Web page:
A practical solution for dyspareunia in breast cancer survivors: A randomized controlled trial

Martha Goetsch, Jeong Y. Lim, Aaron Caughey

Research output: Contribution to journalArticle

61 Citations (Scopus)

Abstract

Purpose: Dyspareunia is common in breast cancer survivors because of low estrogen. This study explored whether dyspareunia is introital pain, preventable with analgesic liquid. Patients and Methods: In a randomized, controlled, double-blind trial, estrogen-deficient breast cancer survivors with severe penetrative dyspareunia applied either saline or 4% aqueous lidocaine to the vulvar vestibule for 3 minutes before vaginal penetration. After a 1-month blinded trial of patient-assessed twice-per-week tampon insertion or intercourse, all patients received lidocaine for 2 months in an open-label trial. The primary outcome was patient-related assessment of penetration pain on a scale of zero to 10. Secondary outcomes were sexual distress (Female Sexual Distress Scale), sexual function (Sexual Function Questionnaire), and resumption of intercourse. Comparisons were made with the Mann-Whitney U and Wilcoxon signed rank test with significance set at P <.05. Results: In all, 46 patients, screened to exclude those with pelvic muscle and organ pain, uniformly had clinical evidence of severe vulvovaginal atrophy, dyspareunia (median pain score, 8 of 10; interquartile range [IQR], 7 to 9), increased sexual distress scores (median, 30.5; IQR, 23 to 37; abnormal, > 11), and abnormal sexual function. Users of lidocaine reported less pain during intercourse in the blinded phase (median score of 1.0 compared with saline score of 5.3; P = .007). After open-label lidocaine use, 37 (90%) of 41 reported comfortable penetration. Sexual distress decreased (median score, 14; IQR, 3 to 20; P <.001), and sexual function improved in all but one domain. Of 20 prior abstainers from intercourse who completed the study, 17 (85%) had resumed comfortable penetrative intimacy. No partners reported penile numbness. Conclusion: Breast cancer survivors with menopausal dyspareunia can have comfortable intercourse after applying liquid lidocaine compresses to the vulvar vestibule before penetration.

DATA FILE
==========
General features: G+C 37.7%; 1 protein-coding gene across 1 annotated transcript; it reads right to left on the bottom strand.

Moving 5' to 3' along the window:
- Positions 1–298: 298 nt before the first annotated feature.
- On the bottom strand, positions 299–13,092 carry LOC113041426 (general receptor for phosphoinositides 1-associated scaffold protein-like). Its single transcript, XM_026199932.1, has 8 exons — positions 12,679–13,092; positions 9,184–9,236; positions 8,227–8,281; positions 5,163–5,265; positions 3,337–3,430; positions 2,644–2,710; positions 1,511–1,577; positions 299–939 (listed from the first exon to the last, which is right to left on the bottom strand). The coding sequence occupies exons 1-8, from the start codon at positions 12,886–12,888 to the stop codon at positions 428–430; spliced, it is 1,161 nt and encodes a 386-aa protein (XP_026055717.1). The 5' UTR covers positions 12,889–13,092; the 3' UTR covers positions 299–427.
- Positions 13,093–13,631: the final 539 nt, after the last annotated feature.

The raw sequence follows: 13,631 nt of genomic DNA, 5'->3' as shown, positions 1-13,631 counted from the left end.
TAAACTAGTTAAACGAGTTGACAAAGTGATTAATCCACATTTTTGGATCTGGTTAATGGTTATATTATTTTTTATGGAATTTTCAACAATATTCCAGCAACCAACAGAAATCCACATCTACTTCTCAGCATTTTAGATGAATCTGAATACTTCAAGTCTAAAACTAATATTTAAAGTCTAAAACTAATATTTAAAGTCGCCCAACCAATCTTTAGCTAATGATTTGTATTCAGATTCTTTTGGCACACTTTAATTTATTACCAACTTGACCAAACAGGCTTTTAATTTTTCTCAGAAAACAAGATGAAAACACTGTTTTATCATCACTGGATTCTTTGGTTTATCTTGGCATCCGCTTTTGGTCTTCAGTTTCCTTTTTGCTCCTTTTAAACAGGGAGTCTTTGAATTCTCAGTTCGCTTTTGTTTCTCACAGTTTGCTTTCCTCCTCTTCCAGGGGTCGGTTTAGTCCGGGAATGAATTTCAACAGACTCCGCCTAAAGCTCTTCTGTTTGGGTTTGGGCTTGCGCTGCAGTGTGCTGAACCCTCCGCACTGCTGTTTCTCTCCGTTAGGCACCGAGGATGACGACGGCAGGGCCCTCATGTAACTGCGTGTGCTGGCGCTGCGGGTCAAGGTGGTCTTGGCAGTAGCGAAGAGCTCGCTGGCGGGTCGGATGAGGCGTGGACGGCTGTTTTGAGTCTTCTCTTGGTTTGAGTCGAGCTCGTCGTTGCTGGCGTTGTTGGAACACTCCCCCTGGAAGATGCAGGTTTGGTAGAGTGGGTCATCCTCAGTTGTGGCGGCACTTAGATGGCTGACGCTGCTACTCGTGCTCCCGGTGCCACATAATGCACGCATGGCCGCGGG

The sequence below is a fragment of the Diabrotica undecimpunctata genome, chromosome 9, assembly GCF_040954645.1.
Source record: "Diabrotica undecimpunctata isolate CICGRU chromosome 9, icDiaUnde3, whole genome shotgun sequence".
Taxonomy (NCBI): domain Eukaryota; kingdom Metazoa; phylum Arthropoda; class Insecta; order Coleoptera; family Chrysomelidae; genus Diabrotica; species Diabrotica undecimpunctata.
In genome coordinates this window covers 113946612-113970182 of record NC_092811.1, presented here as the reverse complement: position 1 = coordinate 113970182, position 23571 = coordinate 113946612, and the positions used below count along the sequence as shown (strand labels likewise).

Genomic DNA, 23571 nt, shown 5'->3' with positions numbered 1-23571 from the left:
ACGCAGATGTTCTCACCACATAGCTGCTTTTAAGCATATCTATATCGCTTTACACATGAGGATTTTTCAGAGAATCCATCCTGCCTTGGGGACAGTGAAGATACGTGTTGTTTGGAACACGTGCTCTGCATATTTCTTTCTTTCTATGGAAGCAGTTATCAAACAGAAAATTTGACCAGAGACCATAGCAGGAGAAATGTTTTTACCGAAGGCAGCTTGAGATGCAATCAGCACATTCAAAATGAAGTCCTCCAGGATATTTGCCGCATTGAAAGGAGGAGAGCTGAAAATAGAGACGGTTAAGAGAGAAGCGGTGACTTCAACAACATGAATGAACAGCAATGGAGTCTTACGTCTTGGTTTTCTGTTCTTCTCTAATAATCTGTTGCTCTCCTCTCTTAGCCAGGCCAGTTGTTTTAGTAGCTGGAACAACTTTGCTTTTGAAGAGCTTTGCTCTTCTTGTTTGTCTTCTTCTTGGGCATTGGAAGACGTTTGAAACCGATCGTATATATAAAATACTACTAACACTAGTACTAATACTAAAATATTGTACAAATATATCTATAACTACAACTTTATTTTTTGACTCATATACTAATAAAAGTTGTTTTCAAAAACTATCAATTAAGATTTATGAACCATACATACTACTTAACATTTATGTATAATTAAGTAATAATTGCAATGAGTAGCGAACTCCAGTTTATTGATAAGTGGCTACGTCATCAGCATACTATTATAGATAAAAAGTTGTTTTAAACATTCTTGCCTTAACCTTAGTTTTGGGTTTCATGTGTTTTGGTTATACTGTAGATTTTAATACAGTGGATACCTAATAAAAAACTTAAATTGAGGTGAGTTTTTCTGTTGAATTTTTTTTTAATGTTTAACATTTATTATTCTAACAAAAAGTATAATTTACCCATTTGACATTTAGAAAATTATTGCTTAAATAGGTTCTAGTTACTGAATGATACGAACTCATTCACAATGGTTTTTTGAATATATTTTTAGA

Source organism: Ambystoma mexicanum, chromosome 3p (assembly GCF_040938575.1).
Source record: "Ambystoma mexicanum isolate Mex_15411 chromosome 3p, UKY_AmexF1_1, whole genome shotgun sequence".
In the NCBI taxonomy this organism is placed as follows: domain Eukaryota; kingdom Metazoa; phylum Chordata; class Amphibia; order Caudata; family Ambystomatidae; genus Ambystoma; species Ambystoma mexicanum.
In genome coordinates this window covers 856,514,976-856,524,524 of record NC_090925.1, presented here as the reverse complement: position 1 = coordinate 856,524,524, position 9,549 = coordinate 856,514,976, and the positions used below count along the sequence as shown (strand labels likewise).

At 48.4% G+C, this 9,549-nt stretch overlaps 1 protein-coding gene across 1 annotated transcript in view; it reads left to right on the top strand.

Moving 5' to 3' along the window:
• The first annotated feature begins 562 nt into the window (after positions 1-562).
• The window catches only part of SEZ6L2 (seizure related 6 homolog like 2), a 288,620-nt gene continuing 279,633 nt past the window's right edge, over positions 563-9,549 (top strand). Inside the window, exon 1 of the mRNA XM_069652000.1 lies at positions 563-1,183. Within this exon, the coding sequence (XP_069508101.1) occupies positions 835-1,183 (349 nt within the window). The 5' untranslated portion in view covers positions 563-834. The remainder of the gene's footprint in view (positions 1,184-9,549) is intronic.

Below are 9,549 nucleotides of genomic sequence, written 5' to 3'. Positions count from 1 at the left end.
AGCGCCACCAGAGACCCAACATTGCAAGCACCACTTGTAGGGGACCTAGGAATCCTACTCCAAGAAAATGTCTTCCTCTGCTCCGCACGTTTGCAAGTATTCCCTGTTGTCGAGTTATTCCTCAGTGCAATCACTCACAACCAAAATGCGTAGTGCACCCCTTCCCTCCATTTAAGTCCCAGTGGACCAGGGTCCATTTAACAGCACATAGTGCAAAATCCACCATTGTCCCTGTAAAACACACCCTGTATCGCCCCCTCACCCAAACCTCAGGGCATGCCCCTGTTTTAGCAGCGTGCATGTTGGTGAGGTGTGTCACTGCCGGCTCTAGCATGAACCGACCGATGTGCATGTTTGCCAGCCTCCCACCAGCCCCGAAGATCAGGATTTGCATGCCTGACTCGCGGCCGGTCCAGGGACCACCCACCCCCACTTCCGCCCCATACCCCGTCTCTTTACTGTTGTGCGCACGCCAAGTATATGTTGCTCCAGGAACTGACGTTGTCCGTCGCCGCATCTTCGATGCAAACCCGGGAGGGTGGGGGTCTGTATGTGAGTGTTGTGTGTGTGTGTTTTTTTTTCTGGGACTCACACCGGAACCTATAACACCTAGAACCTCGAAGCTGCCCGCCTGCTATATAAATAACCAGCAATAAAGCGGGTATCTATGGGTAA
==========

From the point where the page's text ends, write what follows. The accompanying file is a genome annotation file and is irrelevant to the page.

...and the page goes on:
Original languageEnglish (US)
Pages (from-to)3394-3400
Number of pages7
JournalJournal of Clinical Oncology
Volume33
Issue number30
DOIs
StatePublished - Oct 20 2015

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Dyspareunia
Lidocaine
Survivors
Randomized Controlled Trials
Breast Neoplasms
Estrogens
Pain
Hypesthesia
Pain Measurement
Nonparametric Statistics
Analgesics

ASJC Scopus subject areas

  • Cancer Research
  • Oncology

Cite this

A practical solution for dyspareunia in breast cancer survivors : A randomized controlled trial. / Goetsch, Martha; Lim, Jeong Y.; Caughey, Aaron.

In: Journal of Clinical Oncology, Vol. 33, No. 30, 20.10.2015, p. 3394-3400.

Research output: Contribution to journalArticle

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title = "A practical solution for dyspareunia in breast cancer survivors: A randomized controlled trial",